I've just recently watched this film for a second time thanks to a friend of mine who had the presence of mind to buy the DVD in order to show it to anyone willing to watch it. Some people have argued that this film arrived a little too late in the game to be relevant or influential in the Iraq debate, but I find that assertion absolutely ludicrous. This is crucial viewing for anyone who has even the smallest concern for the current situation in Iraq and the American government's role in creating it. It is a vital piece of historical analysis examining the causes of a situation which is ongoing and disastrous in Iraq. It's a clear, amazingly level-headed and devastating account of unnecessary arrogance and incompetence at the highest level of the Bush Administration and its negative impacts on the effectiveness of the American presence in Iraq and, consequently, the world at large.
Evidently Charles Ferguson, the creator of the film, is a former Brookings Institution scholar with a doctorate in political science, as well as a hugely successful software entrepreneur and visiting professor at MIT and Berkeley, who was initially a supporter of the Iraq War. This standing seems to have established a certain trustworthiness toward him as an interviewer in the eyes of many former top officials involved in the initial stages of the Iraq invasion, including one-time Bush loyalists. Part of what elevates this film above more reactionary and slanted views of the situation in Iraq is that Ferguson is talking to many of the people involved in the initial occupation of Iraq, who were not at the time critical of or disloyal to the agenda of the Bush administration, and who were intimately involved in trying to create a successful campaign in Iraq, both for the US and the Iraqi citizens. The accumulated professional standing of everyone interviewed, as well as their sober detailed insistence on the facts, defies any claims to one-sidedness in terms of the film's stance or the natural conclusions that any rational viewer must come to.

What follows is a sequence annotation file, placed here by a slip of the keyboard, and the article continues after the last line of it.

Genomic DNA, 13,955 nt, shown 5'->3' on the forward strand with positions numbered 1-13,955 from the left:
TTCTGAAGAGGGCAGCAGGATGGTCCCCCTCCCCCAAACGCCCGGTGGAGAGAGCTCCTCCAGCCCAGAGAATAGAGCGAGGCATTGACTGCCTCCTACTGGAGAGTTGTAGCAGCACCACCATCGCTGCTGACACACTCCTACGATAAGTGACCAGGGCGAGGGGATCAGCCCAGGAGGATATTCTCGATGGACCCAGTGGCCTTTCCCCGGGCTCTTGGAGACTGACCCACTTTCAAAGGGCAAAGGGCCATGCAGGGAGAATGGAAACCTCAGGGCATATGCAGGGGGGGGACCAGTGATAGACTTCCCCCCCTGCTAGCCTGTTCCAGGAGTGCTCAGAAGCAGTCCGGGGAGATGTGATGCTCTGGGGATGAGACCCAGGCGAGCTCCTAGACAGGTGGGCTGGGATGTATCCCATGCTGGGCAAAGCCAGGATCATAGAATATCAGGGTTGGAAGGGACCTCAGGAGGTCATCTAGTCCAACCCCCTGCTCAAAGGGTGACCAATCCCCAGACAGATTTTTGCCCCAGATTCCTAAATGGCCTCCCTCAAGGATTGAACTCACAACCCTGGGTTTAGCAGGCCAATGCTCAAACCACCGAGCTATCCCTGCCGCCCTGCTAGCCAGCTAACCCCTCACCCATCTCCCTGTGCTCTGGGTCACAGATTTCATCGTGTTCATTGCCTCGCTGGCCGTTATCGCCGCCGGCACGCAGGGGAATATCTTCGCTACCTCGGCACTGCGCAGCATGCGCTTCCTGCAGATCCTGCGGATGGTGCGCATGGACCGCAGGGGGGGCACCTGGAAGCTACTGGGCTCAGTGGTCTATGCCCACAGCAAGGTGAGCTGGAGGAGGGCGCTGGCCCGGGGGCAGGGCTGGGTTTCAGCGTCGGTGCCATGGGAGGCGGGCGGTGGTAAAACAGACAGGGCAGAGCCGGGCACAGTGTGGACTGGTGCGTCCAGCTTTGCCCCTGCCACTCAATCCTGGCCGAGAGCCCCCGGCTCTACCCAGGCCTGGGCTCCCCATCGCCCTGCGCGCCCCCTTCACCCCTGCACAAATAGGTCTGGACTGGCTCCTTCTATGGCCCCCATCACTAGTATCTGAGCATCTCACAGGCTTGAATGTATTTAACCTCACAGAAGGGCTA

Some of the people interviewed include: former Deputy Secretary of State Richard Armitage, Colin Powell's former chief of staff Col. Lawrence Wilkerson, US Ambassador to Baghdad Barbara Bodine, Col. Paul Hughes who worked in ORHA (the Office for Reconstruction and Humanitarian Assistance) which was replaced by the CPA (Coalition Provisional Authority), former chairman of the National Intelligence Council Robert Hutchings, General Jay Garner (in charge of the occupation of Iraq through May 2003 before being replaced by L. Paul Bremer), and Omar Fekeiki (an Iraqi citizen and Washington Post reporter/translator who appears in the film with his identity disguised).
The general consensus of the interviews and the arrived-at truth of the film is that the devastating insurgency and virtual civil war in Iraq--still happening by the way--was caused primarily by the inexperience of high-ranking Bush officials, namely Rumsfeld, Cheney, Bremer, and Wolfowitz, and their refusal to pay attention to established and experiential knowledge of Iraq coming from people even nominally outside this core circle. Insufficient initial troop levels and inappropriate or non-existent tactical responses allowed the looting of Baghdad and a loss of confidence in US peacekeeping ability on the part of Iraqi citizens. The purging of professionals from the Iraqi government under the order of "De-Ba'thification" effectively erased a huge pool of skilled, knowledgeable, and essentially apolitical Iraqis. The complete disbanding of the Iraqi military left over 500,000 primarily young men with weapons and military training unemployed and understandably baffled and bitter toward US occupying forces. All the while the expertise and knowledge of diplomatic, technical, and military professionals was being ignored and overridden while republican party operatives, including recent college graduates with no practical experience, were put in charge of complex and highly delicate areas of the American presence in Iraq.
Underneath the concentrated and calm demeanor of many of the interviewees you can definitely sense the frustration and disgust over the complete and unnecessary mismanagement of the entire entry into Iraq on the part of the Bush White House. It'll make you angry watching it, but is definitely worth watching at least once as a piece of historical evidence and a bearing witness to a criminal negligence on the part of certain policy makers and their particular stance in relationship to the world we live in. The very least we can do is inform ourselves about what has caused the current quagmire in Iraq and the related saddling of the American public with inconceivable amounts of debt.
I really think everyone should watch this film. It deserves it. It really burns though that it pertains to real world events in which the lives of millions of people are being destroyed because of the incompetence and general insanity of a relative few with undeserved power. In some alternate dimension where human lives aren't affected, the players involved might make a great template for "Dr. Strangelove 2, or: How I Learned to Stop Worrying and Love the Bush Administration." Too bad not even black humor can make this nightmare amusing.
A great supplement to the film is an interview done by David Brancaccio on PBS with Paul Hughes and Omar Fekeiki. A link to the video can be found here: http://www.pbs.org/now/shows